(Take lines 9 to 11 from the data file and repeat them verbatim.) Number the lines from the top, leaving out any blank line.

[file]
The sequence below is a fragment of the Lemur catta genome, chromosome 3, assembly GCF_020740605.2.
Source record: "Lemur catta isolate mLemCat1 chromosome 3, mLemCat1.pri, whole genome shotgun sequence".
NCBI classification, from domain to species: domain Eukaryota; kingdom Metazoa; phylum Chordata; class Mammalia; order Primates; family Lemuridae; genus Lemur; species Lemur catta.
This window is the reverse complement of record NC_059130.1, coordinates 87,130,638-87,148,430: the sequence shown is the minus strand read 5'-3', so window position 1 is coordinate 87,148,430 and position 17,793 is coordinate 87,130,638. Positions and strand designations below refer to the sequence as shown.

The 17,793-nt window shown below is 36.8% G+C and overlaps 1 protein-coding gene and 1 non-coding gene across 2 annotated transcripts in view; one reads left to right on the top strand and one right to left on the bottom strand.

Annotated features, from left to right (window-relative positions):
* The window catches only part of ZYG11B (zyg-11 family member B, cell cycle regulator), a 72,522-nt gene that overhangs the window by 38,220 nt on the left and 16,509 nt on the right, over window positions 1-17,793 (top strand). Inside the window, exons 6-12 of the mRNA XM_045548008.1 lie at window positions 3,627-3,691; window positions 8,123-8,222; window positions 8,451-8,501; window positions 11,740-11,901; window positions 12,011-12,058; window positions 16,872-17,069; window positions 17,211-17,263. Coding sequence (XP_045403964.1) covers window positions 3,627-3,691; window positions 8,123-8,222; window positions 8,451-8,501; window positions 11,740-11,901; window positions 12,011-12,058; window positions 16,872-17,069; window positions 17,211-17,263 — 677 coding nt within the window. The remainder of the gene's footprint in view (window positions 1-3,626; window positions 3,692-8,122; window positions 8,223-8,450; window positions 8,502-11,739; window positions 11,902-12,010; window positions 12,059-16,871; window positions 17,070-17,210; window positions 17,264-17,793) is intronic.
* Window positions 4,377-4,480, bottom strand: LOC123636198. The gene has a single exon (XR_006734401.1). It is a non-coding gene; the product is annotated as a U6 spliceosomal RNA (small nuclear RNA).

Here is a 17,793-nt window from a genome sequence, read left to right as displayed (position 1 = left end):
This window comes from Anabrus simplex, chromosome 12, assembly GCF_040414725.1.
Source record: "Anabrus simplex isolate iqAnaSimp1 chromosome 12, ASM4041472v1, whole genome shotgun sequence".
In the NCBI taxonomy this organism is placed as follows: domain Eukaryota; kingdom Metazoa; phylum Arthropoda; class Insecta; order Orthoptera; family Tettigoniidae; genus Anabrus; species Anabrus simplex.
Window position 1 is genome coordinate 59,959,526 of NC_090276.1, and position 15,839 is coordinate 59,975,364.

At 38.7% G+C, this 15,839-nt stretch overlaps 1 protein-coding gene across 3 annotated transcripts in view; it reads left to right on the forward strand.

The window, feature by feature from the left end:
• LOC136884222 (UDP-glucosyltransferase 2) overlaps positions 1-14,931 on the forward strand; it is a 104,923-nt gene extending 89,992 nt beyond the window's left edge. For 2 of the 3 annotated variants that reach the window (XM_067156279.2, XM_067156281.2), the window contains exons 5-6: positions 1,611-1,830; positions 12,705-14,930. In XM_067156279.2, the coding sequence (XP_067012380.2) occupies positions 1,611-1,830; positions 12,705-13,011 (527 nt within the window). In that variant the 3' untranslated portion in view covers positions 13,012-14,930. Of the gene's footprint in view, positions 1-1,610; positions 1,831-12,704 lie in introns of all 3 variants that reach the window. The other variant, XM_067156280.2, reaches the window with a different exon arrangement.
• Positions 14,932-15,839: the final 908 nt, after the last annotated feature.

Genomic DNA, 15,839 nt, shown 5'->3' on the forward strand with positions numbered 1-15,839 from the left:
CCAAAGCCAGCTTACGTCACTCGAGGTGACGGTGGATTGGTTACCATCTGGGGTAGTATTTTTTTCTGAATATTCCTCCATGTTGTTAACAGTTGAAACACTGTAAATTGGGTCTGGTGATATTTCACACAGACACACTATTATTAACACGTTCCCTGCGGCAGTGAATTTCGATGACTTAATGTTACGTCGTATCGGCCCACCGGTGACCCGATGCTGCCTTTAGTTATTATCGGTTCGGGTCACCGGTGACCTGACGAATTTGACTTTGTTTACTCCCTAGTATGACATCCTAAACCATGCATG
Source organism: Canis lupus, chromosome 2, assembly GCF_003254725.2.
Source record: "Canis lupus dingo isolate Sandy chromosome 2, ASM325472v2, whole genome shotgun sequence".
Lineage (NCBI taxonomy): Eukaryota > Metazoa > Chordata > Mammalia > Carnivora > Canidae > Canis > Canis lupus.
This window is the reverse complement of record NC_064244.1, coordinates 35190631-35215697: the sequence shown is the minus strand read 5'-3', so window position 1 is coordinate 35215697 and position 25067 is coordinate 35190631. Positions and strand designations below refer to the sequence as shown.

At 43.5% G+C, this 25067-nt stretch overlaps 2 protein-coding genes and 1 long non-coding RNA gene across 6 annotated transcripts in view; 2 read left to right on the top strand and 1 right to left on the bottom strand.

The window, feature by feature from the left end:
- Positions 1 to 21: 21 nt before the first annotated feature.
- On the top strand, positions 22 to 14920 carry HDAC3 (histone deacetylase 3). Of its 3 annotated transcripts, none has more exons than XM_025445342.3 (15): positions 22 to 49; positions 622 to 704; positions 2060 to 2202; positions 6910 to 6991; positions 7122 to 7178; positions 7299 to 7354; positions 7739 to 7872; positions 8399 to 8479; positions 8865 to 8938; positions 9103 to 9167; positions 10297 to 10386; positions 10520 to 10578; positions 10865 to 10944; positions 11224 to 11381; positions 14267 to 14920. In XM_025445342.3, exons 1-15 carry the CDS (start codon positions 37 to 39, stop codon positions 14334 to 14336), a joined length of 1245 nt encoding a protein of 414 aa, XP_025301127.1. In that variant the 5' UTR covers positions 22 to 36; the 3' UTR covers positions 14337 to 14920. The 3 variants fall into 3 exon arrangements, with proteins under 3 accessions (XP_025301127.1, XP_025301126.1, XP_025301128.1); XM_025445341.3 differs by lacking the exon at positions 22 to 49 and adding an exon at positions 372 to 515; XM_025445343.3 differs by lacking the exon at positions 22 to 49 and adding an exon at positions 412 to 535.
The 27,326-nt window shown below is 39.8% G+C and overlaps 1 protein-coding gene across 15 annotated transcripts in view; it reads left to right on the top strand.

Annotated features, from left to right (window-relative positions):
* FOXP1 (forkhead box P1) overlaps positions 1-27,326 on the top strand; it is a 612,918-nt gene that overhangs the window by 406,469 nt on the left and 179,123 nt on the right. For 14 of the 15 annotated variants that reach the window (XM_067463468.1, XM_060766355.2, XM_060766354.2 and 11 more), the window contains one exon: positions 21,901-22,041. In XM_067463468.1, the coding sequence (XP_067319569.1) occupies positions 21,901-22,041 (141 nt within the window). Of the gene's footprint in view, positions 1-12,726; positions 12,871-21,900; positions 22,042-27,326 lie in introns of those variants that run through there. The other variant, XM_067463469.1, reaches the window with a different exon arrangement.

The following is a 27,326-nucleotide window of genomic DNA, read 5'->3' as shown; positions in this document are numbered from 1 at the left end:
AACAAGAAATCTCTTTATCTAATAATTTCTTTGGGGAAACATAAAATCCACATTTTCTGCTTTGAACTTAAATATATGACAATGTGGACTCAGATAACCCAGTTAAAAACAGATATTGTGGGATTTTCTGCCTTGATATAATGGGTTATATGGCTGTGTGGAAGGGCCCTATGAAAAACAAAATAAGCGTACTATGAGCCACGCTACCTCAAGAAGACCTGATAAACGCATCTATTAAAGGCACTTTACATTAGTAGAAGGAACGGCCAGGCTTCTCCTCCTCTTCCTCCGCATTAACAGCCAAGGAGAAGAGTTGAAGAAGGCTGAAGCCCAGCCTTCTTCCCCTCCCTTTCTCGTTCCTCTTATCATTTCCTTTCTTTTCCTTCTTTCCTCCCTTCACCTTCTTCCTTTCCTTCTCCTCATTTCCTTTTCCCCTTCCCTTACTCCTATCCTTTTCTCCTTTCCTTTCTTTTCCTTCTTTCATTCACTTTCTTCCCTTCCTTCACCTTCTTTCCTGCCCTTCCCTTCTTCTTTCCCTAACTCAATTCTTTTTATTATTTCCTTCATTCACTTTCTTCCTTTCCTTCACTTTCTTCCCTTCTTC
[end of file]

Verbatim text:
Here is a 17,793-nt window from a genome sequence, read left to right as displayed (position 1 = left end):
This window comes from Anabrus simplex, chromosome 12, assembly GCF_040414725.1.
Source record: "Anabrus simplex isolate iqAnaSimp1 chromosome 12, ASM4041472v1, whole genome shotgun sequence".